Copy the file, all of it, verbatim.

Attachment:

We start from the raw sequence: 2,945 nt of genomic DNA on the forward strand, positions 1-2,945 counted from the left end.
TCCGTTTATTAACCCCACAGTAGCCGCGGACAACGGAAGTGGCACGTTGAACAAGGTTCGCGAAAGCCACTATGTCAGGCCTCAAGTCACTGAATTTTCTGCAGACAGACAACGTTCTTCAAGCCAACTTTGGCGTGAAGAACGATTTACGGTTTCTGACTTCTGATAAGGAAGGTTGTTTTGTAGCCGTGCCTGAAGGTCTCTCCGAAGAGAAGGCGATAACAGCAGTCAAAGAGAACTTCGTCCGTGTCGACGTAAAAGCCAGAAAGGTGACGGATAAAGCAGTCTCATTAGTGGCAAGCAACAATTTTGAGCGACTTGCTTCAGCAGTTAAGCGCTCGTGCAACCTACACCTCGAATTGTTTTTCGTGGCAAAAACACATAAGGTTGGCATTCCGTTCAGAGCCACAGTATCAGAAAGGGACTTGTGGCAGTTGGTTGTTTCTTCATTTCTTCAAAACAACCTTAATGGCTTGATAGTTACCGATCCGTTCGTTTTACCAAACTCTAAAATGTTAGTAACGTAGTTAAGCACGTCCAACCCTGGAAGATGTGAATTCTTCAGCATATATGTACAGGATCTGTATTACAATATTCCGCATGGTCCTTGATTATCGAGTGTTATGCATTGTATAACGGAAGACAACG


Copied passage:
We start from the raw sequence: 2,945 nt of genomic DNA on the forward strand, positions 1-2,945 counted from the left end.
TCCGTTTATTAACCCCACAGTAGCCGCGGACAACGGAAGTGGCACGTTGAACAAGGTTCGCGAAAGCCACTATGTCAGGCCTCAAGTCACTGAATTTTCTGCAGACAGACAACGTTCTTCAAGCCAACTTTGGCGTGAAGAACGATTTACGGTTTCTGACTTCTGATAAGGAAGGTTGTTTTGTAGCCGTGCCTGAAGGTCTCTCCGAAGAGAAGGCGATAACAGCAGTCAAAGAGAACTTCGTCCGTGTCGACGTAAAAGCCAGAAAGGTGACGGATAAAGCAGTCTCATTAGTGGCAAGCAACAATTTTGAGCGACTTGCTTCAGCAGTTAAGCGCTCGTGCAACCTACACCTCGAATTGTTTTTCGTGGCAAAAACACATAAGGTTGGCATTCCGTTCAGAGCCACAGTATCAGAAAGGGACTTGTGGCAGTTGGTTGTTTCTTCATTTCTTCAAAACAACCTTAATGGCTTGATAGTTACCGATCCGTTCGTTTTACCAAACTCTAAAATGTTAGTAACGTAGTTAAGCACGTCCAACCCTGGAAGATGTGAATTCTTCAGCATATATGTACAGGATCTGTATTACAATATTCCGCATGGTCCTTGATTATCGAGTGTTATGCATTGTATAACGGAAGACAACG